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Marc Chagall: The Early Etchings from the 1920s
An eccentric look at 65 early monochromatic etchings by Russian-born artist Marc Chagall (1887-1985).
The exhibition is based on two popular literary documents: Les Ames mortes (The Dead Souls) by 19th-century Russian novelist Nikolai Gogol, and Selected Fables, by 18th-century French author Jean de La Fontaine. Chagall's familiar, cartoonish whimsy is in full view here as he retells these tales in his own unique fashion.
This exhibition focuses on the early etchings of the 1920s, when Chagall had moved to Paris to seek artistic freedom from the perils of post-Revolution Russian life. Chagall produced more than 200 etchings for the Parisian art dealer and publisher Ambrose Vollard, beginning with a commission to illustrate Dead Souls, the masterpiece of 19th-century Russian literature by Nikolai Gogol.
From 1923 to 1925, he created 107 etchings to illustrate this powerful tale of Russian village life. In the novel, Gogol creates and Chagall would illustrate vignettes describing gossipy women, grotesque misers, venal officials, a drunken coachman and others.
Hardly had Chagall completed the work for Dead Souls when Vollard commissioned a second series of etchings, for the Fables of la Fontaine.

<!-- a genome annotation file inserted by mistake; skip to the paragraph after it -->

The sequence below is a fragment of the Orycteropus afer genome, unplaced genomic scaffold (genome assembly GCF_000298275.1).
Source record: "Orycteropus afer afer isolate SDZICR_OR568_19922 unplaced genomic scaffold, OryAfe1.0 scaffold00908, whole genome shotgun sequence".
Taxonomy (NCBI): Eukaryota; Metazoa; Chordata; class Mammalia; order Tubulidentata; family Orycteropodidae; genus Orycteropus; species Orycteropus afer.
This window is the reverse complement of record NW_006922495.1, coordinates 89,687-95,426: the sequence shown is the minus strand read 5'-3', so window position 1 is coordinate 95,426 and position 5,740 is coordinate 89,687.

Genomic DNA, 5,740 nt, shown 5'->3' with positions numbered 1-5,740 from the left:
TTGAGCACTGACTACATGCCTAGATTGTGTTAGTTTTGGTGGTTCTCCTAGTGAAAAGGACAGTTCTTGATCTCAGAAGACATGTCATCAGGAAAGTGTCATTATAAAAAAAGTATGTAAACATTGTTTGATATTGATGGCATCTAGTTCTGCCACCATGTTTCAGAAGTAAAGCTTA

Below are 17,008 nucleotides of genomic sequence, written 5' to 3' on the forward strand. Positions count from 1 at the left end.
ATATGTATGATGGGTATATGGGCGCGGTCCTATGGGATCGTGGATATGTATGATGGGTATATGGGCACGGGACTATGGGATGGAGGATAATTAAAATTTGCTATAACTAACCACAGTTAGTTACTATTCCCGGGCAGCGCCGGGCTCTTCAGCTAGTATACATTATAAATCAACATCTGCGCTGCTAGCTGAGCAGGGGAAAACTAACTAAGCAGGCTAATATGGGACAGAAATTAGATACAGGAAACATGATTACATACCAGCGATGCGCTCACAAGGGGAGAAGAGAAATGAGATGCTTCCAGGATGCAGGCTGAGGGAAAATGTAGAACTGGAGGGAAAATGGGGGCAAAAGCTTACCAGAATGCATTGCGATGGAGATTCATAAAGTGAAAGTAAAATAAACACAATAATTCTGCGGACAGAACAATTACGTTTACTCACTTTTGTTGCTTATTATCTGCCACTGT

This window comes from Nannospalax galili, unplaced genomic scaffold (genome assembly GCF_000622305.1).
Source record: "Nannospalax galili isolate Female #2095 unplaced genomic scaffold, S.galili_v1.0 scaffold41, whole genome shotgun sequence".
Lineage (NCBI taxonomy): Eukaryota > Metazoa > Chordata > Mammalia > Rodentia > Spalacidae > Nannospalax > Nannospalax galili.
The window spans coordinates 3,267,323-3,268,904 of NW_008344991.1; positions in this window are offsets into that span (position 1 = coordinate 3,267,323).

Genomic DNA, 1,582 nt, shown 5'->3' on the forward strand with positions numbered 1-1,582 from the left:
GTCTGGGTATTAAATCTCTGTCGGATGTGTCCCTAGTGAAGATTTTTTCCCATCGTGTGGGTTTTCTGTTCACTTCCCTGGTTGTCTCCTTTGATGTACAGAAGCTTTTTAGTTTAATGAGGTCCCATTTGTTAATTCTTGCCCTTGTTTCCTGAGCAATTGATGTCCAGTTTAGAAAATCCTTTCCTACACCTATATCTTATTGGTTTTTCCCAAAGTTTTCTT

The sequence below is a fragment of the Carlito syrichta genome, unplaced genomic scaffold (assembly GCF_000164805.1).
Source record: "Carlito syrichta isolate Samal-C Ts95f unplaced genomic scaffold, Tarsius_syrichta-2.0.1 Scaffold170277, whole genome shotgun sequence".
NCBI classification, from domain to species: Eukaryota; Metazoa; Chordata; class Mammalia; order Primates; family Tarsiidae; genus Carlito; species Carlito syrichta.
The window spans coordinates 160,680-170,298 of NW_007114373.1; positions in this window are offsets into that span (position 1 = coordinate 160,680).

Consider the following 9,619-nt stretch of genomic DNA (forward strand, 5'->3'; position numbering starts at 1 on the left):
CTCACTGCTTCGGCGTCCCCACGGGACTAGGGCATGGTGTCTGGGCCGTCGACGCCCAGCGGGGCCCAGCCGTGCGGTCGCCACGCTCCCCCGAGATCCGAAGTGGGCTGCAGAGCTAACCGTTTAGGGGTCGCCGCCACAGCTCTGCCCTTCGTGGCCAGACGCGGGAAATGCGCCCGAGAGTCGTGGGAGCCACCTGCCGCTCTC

Chagall was attracted to the works of Jean de la Fontaine, the 17th-century poet and fabulist, because of their imaginative stories and moral strengths. He could harmonize his pictorial language with la Fontaine's imagery: universal themes of greed and flattery, envy and avarice, love and friendship, old age and death.
The exhibition is presented in a low-light gallery atmosphere for the protection of these precious works on paper.
Special thanks to Dr. Leah Press and Dr. Scott Ahles and L'Alliance Française de Fresno for their generous sponsorship of this exhibition.
Fresno Metropolitan Museum
1555 Van Ness Ave., Fresno, CA 93721
Le Coq & le Renard, 1927-30
(The Cock and the Fox)
La Fontaine Fables